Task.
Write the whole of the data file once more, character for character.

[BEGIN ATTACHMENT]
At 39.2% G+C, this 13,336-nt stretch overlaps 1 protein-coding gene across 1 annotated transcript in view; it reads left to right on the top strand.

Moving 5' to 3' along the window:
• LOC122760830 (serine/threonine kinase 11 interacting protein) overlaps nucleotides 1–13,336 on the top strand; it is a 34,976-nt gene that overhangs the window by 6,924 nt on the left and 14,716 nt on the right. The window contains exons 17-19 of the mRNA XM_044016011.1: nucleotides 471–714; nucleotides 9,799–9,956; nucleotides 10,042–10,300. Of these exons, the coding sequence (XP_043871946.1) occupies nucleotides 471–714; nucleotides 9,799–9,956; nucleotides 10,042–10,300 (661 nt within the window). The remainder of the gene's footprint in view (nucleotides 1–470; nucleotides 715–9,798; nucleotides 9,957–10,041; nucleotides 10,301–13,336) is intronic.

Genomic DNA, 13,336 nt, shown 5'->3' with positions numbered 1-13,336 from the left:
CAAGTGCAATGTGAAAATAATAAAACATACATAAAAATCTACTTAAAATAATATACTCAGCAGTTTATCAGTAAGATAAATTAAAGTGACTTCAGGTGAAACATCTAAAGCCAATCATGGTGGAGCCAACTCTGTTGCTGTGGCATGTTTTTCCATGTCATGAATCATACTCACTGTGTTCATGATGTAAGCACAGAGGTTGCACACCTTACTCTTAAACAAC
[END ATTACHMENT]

At 39.2% G+C, this 13,336-nt stretch overlaps 1 protein-coding gene across 1 annotated transcript in view; it reads left to right on the top strand.

Moving 5' to 3' along the window:
• LOC122760830 (serine/threonine kinase 11 interacting protein) overlaps nucleotides 1–13,336 on the top strand; it is a 34,976-nt gene that overhangs the window by 6,924 nt on the left and 14,716 nt on the right. The window contains exons 17-19 of the mRNA XM_044016011.1: nucleotides 471–714; nucleotides 9,799–9,956; nucleotides 10,042–10,300. Of these exons, the coding sequence (XP_043871946.1) occupies nucleotides 471–714; nucleotides 9,799–9,956; nucleotides 10,042–10,300 (661 nt within the window). The remainder of the gene's footprint in view (nucleotides 1–470; nucleotides 715–9,798; nucleotides 9,957–10,041; nucleotides 10,301–13,336) is intronic.

Genomic DNA, 13,336 nt, shown 5'->3' with positions numbered 1-13,336 from the left:
CAAGTGCAATGTGAAAATAATAAAACATACATAAAAATCTACTTAAAATAATATACTCAGCAGTTTATCAGTAAGATAAATTAAAGTGACTTCAGGTGAAACATCTAAAGCCAATCATGGTGGAGCCAACTCTGTTGCTGTGGCATGTTTTTCCATGTCATGAATCATACTCACTGTGTTCATGATGTAAGCACAGAGGTTGCACACCTTACTCTTAAACAAC